Editor's note: Jill Adams is a professional writer based in Fort Wayne.
When we moved into our first house seven years ago, I roamed from room to room, marveling at the space. Having just departed from a “cozy” two-bedroom apartment, my husband and I could hardly believe that we had our very own everything: backyard, garage, front porch, laundry room and more living space than we knew what to do with. As we arranged our meager selection of furniture in our new home, I looked around in wonderment.
“We have a lot of room left over,” I told my husband.
“We do now,” he said. “But it will fill up faster than you think.”
Truer words were never spoken. Three growing kids, one ornery dog and two endlessly re-organizing parents are now bursting out of the space I was once worried about trying to occupy.
One afternoon, as we began to manipulate our living room into a kid-friendly play area, my husband looked thoughtfully at me.
“Do you think we should consider moving?”
I unconsciously groaned. We weren't strangers to this idea. After moving into what we (naively) thought was a fairly maintenance-free house and then subsequently replacing every major component of it, we had seriously debated the same topic only a few years ago.
Ultimately, we had decided that the house we had worked so hard to restore would be the one we stayed in. I looked over at my husband.
“Because the space is tight?” I asked him. “That seems kind of shallow. I mean, people with eight kids used to live in log cabins.”
He raised his eyebrows.
“In part because of space,” he said. “But also because we are spending a lot of time commuting for work and school. We could probably find a place closer to everything we do.”
“I don't know,” I said hesitantly. “I feel bad thinking about leaving our house. We've brought our kids home from the hospital here, had all our holidays here. … A lot of memories!”
“We made the memories,” my husband said easily. “Not the house.”
I nodded thoughtfully, and we went back to the task of re-organizing the space. When we finished, we gave each other a mental high-five for transforming a living room into a functioning play area for the kids.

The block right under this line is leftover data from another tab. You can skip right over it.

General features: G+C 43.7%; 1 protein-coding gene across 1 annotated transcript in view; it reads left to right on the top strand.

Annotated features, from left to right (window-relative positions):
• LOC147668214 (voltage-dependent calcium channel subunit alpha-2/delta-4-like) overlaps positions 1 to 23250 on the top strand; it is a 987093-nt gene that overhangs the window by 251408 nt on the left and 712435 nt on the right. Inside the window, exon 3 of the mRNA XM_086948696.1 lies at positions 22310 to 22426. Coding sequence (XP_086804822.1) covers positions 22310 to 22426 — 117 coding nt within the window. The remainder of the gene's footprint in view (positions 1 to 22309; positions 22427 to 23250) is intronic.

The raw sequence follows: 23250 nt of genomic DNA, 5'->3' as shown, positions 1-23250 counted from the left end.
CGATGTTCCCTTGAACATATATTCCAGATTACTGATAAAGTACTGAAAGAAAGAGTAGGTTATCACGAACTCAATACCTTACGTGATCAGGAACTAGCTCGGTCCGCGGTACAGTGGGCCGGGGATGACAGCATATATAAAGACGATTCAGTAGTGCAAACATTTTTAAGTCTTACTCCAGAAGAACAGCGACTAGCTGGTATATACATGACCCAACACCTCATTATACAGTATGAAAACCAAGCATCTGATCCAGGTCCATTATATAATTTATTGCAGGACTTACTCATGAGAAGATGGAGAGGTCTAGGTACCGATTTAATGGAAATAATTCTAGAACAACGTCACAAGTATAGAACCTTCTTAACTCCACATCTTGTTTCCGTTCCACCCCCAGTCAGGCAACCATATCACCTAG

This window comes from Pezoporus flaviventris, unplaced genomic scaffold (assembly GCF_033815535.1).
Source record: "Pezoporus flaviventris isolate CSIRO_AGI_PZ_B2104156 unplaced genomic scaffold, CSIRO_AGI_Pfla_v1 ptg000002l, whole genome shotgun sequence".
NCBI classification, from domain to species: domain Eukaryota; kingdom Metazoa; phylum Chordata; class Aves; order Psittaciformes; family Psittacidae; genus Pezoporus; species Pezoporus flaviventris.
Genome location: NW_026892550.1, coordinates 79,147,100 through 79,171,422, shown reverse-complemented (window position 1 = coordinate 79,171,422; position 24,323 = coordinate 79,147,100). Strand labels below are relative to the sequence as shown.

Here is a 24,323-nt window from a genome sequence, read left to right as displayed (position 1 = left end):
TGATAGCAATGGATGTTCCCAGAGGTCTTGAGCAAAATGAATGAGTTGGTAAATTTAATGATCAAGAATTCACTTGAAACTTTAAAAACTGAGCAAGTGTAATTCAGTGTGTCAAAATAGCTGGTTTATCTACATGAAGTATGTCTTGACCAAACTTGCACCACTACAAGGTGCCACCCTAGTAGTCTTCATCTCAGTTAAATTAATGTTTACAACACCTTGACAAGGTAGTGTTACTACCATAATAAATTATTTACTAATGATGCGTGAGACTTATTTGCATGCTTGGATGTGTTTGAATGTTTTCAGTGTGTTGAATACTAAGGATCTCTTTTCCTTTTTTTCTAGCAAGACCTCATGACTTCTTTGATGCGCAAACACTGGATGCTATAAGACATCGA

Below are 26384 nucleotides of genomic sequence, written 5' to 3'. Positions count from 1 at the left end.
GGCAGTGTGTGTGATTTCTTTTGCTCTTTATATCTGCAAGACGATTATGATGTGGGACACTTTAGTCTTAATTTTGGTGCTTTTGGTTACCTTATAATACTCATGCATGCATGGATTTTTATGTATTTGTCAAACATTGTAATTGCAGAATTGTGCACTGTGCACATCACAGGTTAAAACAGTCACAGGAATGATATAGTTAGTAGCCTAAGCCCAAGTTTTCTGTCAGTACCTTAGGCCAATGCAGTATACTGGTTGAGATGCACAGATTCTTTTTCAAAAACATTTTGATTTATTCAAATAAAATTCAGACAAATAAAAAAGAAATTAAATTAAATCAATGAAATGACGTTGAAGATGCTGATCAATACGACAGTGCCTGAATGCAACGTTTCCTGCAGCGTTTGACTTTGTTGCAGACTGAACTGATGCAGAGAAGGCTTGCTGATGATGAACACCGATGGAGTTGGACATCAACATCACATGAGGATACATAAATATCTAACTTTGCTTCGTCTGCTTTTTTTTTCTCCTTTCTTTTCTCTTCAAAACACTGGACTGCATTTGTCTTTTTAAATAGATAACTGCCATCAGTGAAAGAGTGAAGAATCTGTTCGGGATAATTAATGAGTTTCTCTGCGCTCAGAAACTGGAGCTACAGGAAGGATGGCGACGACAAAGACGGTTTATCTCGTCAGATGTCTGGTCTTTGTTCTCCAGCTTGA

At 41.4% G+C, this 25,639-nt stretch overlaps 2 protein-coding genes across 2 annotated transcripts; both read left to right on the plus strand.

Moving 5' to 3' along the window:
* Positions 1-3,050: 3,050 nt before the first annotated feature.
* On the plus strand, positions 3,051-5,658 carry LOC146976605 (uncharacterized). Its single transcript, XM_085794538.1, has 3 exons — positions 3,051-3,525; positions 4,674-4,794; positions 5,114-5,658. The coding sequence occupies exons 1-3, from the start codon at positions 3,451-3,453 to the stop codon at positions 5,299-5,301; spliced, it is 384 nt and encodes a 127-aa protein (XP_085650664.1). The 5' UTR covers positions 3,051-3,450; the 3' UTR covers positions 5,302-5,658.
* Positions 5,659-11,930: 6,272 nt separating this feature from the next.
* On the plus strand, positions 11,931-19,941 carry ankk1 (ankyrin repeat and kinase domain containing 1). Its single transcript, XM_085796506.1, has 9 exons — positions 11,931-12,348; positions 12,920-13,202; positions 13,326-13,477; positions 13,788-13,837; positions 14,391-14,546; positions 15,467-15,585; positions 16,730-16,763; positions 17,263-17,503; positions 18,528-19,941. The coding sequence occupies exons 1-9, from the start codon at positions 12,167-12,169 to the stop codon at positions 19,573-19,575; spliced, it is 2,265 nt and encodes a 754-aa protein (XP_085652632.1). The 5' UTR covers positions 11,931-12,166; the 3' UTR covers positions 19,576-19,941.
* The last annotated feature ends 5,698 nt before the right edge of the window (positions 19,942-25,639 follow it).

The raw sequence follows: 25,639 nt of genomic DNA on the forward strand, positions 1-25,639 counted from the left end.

Two hours later, the space was totally disheveled and the kids were at each other’s throats.
“Maybe it is time to move,” I conceded to my husband.
He nodded, and the house search began.
But after looking at what seemed like no less than a million homes, neither of us saw even one that we liked.
“Maybe we should just stay,” my husband said with a yawn. “We can keep making it work.”
“Yeah,” I agreed. “That would be much easier than trying to find a new house.”
We nodded our accord, and settled into our home once again. I laughed at how silly we were to leave our perfect house just because the size left a little to be desired.
The next week, however, we were back on the fence. As the kids attempted to run off their rainy-day restlessness in our increasingly small kitchen, my husband looked at me in exasperation.
“Time to start the search again?” I asked him wryly.
Back on the hunt we went.
And, once again, we found nothing.
“This is hopeless,” I told my husband.
“Well, we have to find the right house at the right price in the right place,” he responded. “It’s not easy.”
“Maybe,” he added, “we need to be willing to let go of what we have before we’ll find anything different.”
I thought carefully about what he said. I realized that the idea of leaving our first and only house seemed so foreign that I had not been open-minded in our search. As I looked at my husband, I could tell he was thinking the same thing.
That night, we put a “For Sale” sign in our front yard, neither one of us knowing exactly what the next step would be. Maybe we’ll find our dream house and move. Maybe we’ll stay after all. Only time will tell.
This column is the personal opinion of the writer and does not necessarily reflect the views or opinion of The News-Sentinel. Jill Adams blogs at http://lifewithoutbumperpads.blogspot.com.